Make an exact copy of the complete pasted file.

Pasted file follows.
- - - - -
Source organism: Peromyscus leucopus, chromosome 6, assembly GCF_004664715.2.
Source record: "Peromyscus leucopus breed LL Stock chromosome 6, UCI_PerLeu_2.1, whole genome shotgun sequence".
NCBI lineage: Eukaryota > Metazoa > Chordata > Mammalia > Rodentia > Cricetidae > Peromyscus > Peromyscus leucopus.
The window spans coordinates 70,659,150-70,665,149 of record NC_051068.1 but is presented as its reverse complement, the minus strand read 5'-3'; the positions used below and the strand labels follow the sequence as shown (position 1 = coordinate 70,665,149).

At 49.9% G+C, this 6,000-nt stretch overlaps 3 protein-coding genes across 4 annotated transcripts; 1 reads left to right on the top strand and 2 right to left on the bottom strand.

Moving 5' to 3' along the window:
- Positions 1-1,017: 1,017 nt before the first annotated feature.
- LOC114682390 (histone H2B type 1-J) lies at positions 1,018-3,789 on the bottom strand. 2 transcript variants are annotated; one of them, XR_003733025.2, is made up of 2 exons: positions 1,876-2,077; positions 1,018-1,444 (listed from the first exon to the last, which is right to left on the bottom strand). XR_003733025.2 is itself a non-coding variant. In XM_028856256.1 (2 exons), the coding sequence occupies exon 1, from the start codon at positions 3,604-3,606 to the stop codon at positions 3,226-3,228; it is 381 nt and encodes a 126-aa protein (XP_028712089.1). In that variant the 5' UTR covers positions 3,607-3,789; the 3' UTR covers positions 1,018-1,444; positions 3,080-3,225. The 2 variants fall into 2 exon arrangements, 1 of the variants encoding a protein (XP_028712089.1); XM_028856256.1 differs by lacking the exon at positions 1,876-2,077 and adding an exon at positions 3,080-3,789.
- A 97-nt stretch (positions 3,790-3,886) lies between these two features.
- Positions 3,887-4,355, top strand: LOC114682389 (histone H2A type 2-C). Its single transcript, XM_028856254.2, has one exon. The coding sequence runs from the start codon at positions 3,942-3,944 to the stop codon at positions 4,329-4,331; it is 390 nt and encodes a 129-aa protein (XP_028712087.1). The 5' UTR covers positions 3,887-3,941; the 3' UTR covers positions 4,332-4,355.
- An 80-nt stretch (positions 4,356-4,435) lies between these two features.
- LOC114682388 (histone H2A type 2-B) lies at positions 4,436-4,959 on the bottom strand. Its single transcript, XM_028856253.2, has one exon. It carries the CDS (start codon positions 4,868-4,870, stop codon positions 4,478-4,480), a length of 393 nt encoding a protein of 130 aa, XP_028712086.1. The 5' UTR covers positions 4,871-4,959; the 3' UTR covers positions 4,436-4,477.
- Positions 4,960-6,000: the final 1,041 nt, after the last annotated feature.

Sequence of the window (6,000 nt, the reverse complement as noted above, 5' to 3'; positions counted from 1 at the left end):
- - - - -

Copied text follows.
Source organism: Peromyscus leucopus, chromosome 6, assembly GCF_004664715.2.
Source record: "Peromyscus leucopus breed LL Stock chromosome 6, UCI_PerLeu_2.1, whole genome shotgun sequence".
NCBI lineage: Eukaryota > Metazoa > Chordata > Mammalia > Rodentia > Cricetidae > Peromyscus > Peromyscus leucopus.
The window spans coordinates 70,659,150-70,665,149 of record NC_051068.1 but is presented as its reverse complement, the minus strand read 5'-3'; the positions used below and the strand labels follow the sequence as shown (position 1 = coordinate 70,665,149).

At 49.9% G+C, this 6,000-nt stretch overlaps 3 protein-coding genes across 4 annotated transcripts; 1 reads left to right on the top strand and 2 right to left on the bottom strand.

Moving 5' to 3' along the window:
- Positions 1-1,017: 1,017 nt before the first annotated feature.
- LOC114682390 (histone H2B type 1-J) lies at positions 1,018-3,789 on the bottom strand. 2 transcript variants are annotated; one of them, XR_003733025.2, is made up of 2 exons: positions 1,876-2,077; positions 1,018-1,444 (listed from the first exon to the last, which is right to left on the bottom strand). XR_003733025.2 is itself a non-coding variant. In XM_028856256.1 (2 exons), the coding sequence occupies exon 1, from the start codon at positions 3,604-3,606 to the stop codon at positions 3,226-3,228; it is 381 nt and encodes a 126-aa protein (XP_028712089.1). In that variant the 5' UTR covers positions 3,607-3,789; the 3' UTR covers positions 1,018-1,444; positions 3,080-3,225. The 2 variants fall into 2 exon arrangements, 1 of the variants encoding a protein (XP_028712089.1); XM_028856256.1 differs by lacking the exon at positions 1,876-2,077 and adding an exon at positions 3,080-3,789.
- A 97-nt stretch (positions 3,790-3,886) lies between these two features.
- Positions 3,887-4,355, top strand: LOC114682389 (histone H2A type 2-C). Its single transcript, XM_028856254.2, has one exon. The coding sequence runs from the start codon at positions 3,942-3,944 to the stop codon at positions 4,329-4,331; it is 390 nt and encodes a 129-aa protein (XP_028712087.1). The 5' UTR covers positions 3,887-3,941; the 3' UTR covers positions 4,332-4,355.
- An 80-nt stretch (positions 4,356-4,435) lies between these two features.
- LOC114682388 (histone H2A type 2-B) lies at positions 4,436-4,959 on the bottom strand. Its single transcript, XM_028856253.2, has one exon. It carries the CDS (start codon positions 4,868-4,870, stop codon positions 4,478-4,480), a length of 393 nt encoding a protein of 130 aa, XP_028712086.1. The 5' UTR covers positions 4,871-4,959; the 3' UTR covers positions 4,436-4,477.
- Positions 4,960-6,000: the final 1,041 nt, after the last annotated feature.

Sequence of the window (6,000 nt, the reverse complement as noted above, 5' to 3'; positions counted from 1 at the left end):